Perhaps because of the fact that The Prince hadn’t been published yet at the time of his death (though individual versions of it were indeed distributed during his lifetime), Machiavelli was a celebrated man upon his death. Buried in the Church of Santa Croce in Florence, Machiavelli was given a monument with the inscription “TANTO NOMINI NULLUM PAR ELOGIUM.” This has one of two meanings when translated into English, but the basic message is that Machiavelli’s very name is so worthy of praise that words can’t describe it.
37. I Was Trolling!
Machiavelli is a deeply misunderstood person. He spent much of his career working directly within the Republic of Florence and several works that he wrote besides The Prince hold a pro-republican attitude, which flies in the face of most of what he says in The Prince.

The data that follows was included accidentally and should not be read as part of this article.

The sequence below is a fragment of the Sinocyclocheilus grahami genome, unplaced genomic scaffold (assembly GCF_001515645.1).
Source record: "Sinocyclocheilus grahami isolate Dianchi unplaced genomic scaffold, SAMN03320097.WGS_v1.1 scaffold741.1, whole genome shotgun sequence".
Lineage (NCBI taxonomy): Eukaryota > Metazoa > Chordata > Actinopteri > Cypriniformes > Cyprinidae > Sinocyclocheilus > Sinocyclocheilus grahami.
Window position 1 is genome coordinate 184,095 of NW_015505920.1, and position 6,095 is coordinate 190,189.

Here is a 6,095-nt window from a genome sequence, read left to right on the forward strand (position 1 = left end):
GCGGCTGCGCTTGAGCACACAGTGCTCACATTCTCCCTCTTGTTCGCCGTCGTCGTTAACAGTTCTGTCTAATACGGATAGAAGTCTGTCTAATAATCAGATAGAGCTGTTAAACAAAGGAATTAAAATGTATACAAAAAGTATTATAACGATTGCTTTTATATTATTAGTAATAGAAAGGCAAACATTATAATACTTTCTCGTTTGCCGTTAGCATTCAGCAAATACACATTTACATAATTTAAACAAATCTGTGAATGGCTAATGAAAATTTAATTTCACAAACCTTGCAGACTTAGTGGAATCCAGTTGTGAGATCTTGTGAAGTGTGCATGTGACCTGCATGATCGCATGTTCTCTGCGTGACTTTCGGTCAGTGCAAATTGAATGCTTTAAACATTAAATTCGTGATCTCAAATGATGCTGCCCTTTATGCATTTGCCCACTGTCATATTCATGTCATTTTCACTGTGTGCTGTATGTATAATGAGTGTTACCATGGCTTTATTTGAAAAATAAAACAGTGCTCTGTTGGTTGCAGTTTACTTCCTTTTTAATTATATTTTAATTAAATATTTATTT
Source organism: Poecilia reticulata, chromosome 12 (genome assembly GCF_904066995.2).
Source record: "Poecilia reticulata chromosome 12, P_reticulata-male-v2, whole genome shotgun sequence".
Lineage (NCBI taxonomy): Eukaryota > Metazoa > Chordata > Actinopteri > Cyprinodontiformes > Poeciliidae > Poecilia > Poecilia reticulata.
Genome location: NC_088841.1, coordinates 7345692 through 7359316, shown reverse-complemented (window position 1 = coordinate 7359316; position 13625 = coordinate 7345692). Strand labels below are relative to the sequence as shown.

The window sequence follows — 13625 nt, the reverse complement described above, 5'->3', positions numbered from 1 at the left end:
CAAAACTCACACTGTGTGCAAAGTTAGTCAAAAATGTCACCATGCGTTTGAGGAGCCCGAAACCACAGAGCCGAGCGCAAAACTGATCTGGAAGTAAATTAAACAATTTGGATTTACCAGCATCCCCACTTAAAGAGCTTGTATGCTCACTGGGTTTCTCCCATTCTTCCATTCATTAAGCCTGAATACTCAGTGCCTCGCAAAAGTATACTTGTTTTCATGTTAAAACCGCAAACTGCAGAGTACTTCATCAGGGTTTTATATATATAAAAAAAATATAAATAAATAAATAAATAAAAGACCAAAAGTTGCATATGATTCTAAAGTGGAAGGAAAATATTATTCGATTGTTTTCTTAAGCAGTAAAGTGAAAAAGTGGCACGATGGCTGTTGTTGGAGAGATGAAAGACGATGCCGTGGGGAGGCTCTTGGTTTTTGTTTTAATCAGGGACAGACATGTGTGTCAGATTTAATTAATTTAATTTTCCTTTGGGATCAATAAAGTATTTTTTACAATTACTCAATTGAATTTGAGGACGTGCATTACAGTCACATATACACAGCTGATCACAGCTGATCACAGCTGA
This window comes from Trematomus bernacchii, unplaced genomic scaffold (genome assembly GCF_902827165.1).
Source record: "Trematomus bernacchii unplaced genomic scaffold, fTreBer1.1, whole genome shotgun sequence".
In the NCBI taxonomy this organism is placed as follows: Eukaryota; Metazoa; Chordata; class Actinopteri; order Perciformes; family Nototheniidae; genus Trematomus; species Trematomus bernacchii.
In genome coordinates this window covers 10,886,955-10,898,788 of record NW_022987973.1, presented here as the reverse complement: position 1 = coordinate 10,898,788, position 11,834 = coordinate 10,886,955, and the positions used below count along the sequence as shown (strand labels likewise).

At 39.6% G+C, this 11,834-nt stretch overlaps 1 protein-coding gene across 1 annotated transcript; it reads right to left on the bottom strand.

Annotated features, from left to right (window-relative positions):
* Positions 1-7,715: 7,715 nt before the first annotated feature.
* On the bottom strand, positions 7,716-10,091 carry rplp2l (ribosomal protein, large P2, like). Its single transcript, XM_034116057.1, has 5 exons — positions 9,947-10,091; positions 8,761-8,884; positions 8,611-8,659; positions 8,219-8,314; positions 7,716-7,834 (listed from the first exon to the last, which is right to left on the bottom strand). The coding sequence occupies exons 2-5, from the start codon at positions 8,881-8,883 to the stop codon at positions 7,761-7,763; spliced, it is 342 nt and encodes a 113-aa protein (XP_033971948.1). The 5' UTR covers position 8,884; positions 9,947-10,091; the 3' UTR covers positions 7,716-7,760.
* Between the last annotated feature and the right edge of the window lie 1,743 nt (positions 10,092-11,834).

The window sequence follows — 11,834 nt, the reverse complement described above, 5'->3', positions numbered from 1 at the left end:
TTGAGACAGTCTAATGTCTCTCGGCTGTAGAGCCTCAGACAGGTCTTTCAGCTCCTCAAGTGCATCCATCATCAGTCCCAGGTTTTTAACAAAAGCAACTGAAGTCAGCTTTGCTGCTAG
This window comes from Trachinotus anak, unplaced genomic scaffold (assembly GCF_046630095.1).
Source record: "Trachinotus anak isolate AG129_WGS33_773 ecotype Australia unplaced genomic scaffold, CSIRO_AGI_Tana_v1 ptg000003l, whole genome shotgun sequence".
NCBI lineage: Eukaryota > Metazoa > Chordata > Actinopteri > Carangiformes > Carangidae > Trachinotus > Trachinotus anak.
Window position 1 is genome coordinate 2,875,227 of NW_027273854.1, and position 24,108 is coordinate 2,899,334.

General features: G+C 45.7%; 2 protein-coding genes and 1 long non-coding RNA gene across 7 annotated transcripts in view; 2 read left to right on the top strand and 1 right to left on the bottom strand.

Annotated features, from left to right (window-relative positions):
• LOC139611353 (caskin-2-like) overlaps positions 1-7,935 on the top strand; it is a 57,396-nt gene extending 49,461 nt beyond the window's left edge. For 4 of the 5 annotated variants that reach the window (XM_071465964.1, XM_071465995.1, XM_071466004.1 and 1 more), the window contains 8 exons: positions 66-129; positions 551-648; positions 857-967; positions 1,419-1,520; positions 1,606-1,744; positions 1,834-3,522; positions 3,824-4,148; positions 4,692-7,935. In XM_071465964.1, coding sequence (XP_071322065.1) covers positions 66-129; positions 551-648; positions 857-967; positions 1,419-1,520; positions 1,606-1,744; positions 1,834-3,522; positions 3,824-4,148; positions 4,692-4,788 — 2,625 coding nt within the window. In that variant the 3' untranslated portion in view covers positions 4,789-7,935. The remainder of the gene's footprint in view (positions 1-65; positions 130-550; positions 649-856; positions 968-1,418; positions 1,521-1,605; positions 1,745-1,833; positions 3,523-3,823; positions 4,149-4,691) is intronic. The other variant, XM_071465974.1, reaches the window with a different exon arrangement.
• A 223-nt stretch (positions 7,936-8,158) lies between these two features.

In fact, some scholarly analysis of the famous book has indicated that people have been reading it wrong this entire time, and signs point to it being a complete satire, ie. Machiavelli actually meant the exact opposite of what he was saying. Of course, some have pointed out that Machiavelli could just have been going through phases in his life, as we all do, but historians are left to guess about that sort of thing.
38. Love and Marriage?
In 1502, Machiavelli married a woman named Marietta Corsini. The two of them would have several children together, though Machiavelli allegedly had several extramarital affairs during his life. Despite this, his marriage was apparently a pleasant one. Corsini would outlive her husband by around twenty-six years, helpless to stop Machiavelli’s name from becoming associated with everything that he himself was personally against. Though to be fair, wouldn’t that just be fitting revenge for him cheating on her?